Chip-Bearing Credit Cards Present New Vulnerabilities
On October 1, U.S. financial institutions implemented their latest cybersecurity strategy to stop in-store point-of-sale fraud: the insertion of EMV technology-based chips into credit cards. EMV stands for Europay, MasterCard and Visa and represents the three companies that established the technology protocol. However, many merchants and consumers are not aware that implementing this chip may have inadvertently opened the door to increased cyber crime in a key e-commerce area.
The chip is a microprocessor that contains and transmits customer, card and financial account data necessary to complete the point-of-sale (POS) transaction at the checkout counter. Unlike data on a credit card that is encoded in a magnetic stripe, data embedded on a chip uses a level of encryption that makes a chip card extremely difficult—but not impossible—to counterfeit. This is true even with a card that is physically stolen or manufactured with information swiped in data breaches, such as the Target hack. Consumers must validate their chip cards in a face-to-face POS transaction by using one of two methods: either entering a personal identification number (PIN) or providing a signature. This is known as either “chip and PIN” or “chip-and-signature” verification.
On the surface, the move to EMV technology seems to make card transactions safer. However, this credit card security strategy presents four exploitable vulnerabilities.
First, while chip and PIN is the more secure of the two verification methods, most financial institutions in the United States will require only chip-and-signature verification at the POS terminal. Using this less secure method is done for two reasons: to reduce the cost of the infrastructure that financial institutions need for PIN management and to avoid alienating customers—who already are frustrated by the slower speed of EMV transactions compared with magnetic card swipes—by requiring a PIN for every POS transaction. Additionally, in the chip-and-signature method, cards that are physically stolen still are exploitable at the POS terminal because most merchants never will check for a wet signature match on the back of the card or ask for secondary identification during a counter purchase.
Second, two major exceptions exist to the October 1 chip card shift: gas stations and ATMs. They will have until October 2017 to complete the implementation. EMV is a complicated technology, and changing the magnetic card readers installed at gas station pump assemblies and in-store terminals is expensive. The same goes for financial institutions that own ATMs hard-mounted in buildings and at other locations. For the near future, gas stations and ATMs will require chip cards with magnetic stripes installed. Data on such cards still will be vulnerable to skimming techniques by cyber criminals, independent of the encrypted data on the chip. ATMs will remain high-value targets because of their large cash withdrawal potential using current counterfeit card cloning and PIN-theft methods.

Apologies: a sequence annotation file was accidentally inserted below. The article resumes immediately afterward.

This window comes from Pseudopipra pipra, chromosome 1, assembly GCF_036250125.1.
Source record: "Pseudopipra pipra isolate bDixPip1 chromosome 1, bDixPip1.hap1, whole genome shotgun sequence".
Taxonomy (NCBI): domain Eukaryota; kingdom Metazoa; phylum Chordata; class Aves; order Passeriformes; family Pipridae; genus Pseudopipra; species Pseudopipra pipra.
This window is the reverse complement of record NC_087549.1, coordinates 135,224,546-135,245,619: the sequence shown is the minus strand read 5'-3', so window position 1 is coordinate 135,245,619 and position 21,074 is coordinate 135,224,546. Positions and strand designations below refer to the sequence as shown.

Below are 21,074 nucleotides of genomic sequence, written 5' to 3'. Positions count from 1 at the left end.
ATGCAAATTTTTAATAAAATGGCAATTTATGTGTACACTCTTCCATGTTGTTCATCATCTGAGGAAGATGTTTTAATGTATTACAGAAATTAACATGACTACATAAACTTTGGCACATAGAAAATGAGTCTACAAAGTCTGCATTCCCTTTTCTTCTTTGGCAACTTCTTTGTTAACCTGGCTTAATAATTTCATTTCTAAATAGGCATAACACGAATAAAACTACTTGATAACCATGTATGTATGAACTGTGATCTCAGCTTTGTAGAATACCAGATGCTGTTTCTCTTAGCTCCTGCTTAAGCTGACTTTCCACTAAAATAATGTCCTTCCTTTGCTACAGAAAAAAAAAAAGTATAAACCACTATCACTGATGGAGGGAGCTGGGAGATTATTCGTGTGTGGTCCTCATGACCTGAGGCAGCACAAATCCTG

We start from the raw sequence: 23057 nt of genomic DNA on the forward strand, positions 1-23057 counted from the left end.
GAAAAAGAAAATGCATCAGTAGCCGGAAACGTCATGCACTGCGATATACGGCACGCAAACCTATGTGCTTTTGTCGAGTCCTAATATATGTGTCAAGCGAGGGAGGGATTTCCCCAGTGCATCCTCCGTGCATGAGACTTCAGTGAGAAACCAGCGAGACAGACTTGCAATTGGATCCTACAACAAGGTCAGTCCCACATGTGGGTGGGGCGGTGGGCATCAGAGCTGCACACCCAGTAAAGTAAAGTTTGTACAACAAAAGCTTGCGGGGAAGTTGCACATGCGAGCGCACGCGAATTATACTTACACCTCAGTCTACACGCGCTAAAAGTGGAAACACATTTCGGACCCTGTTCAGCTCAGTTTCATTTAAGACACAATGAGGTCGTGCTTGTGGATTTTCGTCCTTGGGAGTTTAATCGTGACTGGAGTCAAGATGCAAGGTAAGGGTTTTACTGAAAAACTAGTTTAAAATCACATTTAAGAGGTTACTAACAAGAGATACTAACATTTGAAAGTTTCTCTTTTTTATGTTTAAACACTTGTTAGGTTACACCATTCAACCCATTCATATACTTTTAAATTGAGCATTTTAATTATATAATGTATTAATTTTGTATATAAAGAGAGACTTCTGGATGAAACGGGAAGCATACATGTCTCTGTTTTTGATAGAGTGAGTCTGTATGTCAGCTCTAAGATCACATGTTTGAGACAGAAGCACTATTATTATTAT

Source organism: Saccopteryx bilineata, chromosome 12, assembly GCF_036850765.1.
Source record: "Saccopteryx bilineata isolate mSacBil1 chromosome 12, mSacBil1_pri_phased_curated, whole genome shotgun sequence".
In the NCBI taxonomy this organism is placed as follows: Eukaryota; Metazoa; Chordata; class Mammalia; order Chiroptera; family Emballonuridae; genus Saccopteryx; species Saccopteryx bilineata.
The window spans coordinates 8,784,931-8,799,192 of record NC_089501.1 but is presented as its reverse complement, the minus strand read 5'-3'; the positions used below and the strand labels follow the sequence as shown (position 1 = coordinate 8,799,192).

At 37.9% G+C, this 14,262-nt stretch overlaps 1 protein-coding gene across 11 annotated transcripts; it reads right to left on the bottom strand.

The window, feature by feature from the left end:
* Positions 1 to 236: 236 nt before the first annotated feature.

Third, the EMV strategy does nothing for improving the security of online transactions. While POS terminal losses certainly will be reduced, cyber criminals immediately will shift their strategy to increasing fraudulent online transactions. The simplest way to circumvent chip-based technology is to use stolen credit card numbers—millions of them are in circulation from successful data breaches—for online purchases. Online fraud in the United States will increase the same way it did in other countries that were early adopters of EMV technology.
The Aite Group, a research and consulting firm, predicts that U.S. online credit card fraud will jump from approximately $3.3 billion in 2015 to more than $6.6 billion by 2018. As EMV technology shifts more criminal activity to online fraud, cyber attacks will become more numerous and more sophisticated. Phishing attacks will use malware that is more invasive and difficult to detect as cyber criminals go for bigger online payouts to make up for POS losses.
Finally, no security technology is impervious to compromise. For years, international cyber criminals have been aware of a hack to chip and PIN authentication developed in 2012. French hackers altered stolen cards by implanting a second chip inside of them, enabling a spoofed verification at POS terminals. This flaw has since been patched. But with the potential rewards for fraudulent card transactions so high, the ingenuity of cyber criminals will know no bounds in attempts to break into the chip card use of the world’s top economy.
EMV chip card implementation is a significant step by U.S. financial institutions to improve their e-commerce security strategy. It has enormous potential to reduce losses at POS terminals and protect consumers from fraudulent transactions. However, both merchants and consumers need to be aware of significant security gaps in current U.S. EMV technology. Cyber criminals already know them and are planning their next steps. Unless U.S. merchants and consumers are prepared for the strategic pivot that is coming in cyber crime to counter chip cards, much of the security and cost avoidance gained from EMV technology in the POS arena will be lost to increased levels of fraudulent transactions online.
Gilliam E. Duvall, a member of the AFCEA Technology Committee, is the president and CEO of Data Security Strategies LLC. He can be reached at email@example.com.